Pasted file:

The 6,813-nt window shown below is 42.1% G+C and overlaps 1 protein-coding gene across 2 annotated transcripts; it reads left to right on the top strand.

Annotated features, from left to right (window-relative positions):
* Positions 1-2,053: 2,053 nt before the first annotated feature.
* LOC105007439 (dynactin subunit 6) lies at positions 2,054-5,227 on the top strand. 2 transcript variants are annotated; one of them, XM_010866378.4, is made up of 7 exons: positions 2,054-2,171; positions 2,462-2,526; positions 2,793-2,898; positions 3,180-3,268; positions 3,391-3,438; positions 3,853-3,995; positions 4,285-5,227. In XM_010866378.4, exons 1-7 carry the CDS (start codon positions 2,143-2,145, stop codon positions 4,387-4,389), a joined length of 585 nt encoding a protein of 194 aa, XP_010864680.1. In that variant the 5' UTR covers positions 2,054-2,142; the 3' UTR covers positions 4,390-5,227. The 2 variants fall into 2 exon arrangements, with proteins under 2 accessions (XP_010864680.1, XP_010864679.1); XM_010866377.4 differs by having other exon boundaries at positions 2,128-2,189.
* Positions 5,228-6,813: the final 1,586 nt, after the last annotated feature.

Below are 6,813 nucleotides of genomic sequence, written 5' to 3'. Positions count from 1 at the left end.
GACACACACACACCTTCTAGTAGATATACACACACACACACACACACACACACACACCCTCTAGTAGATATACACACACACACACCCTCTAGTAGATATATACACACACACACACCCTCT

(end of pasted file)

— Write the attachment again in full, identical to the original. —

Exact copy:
The 6,813-nt window shown below is 42.1% G+C and overlaps 1 protein-coding gene across 2 annotated transcripts; it reads left to right on the top strand.

Annotated features, from left to right (window-relative positions):
* Positions 1-2,053: 2,053 nt before the first annotated feature.
* LOC105007439 (dynactin subunit 6) lies at positions 2,054-5,227 on the top strand. 2 transcript variants are annotated; one of them, XM_010866378.4, is made up of 7 exons: positions 2,054-2,171; positions 2,462-2,526; positions 2,793-2,898; positions 3,180-3,268; positions 3,391-3,438; positions 3,853-3,995; positions 4,285-5,227. In XM_010866378.4, exons 1-7 carry the CDS (start codon positions 2,143-2,145, stop codon positions 4,387-4,389), a joined length of 585 nt encoding a protein of 194 aa, XP_010864680.1. In that variant the 5' UTR covers positions 2,054-2,142; the 3' UTR covers positions 4,390-5,227. The 2 variants fall into 2 exon arrangements, with proteins under 2 accessions (XP_010864680.1, XP_010864679.1); XM_010866377.4 differs by having other exon boundaries at positions 2,128-2,189.
* Positions 5,228-6,813: the final 1,586 nt, after the last annotated feature.

Below are 6,813 nucleotides of genomic sequence, written 5' to 3'. Positions count from 1 at the left end.
GACACACACACACCTTCTAGTAGATATACACACACACACACACACACACACACACACCCTCTAGTAGATATACACACACACACACCCTCTAGTAGATATATACACACACACACACCCTCT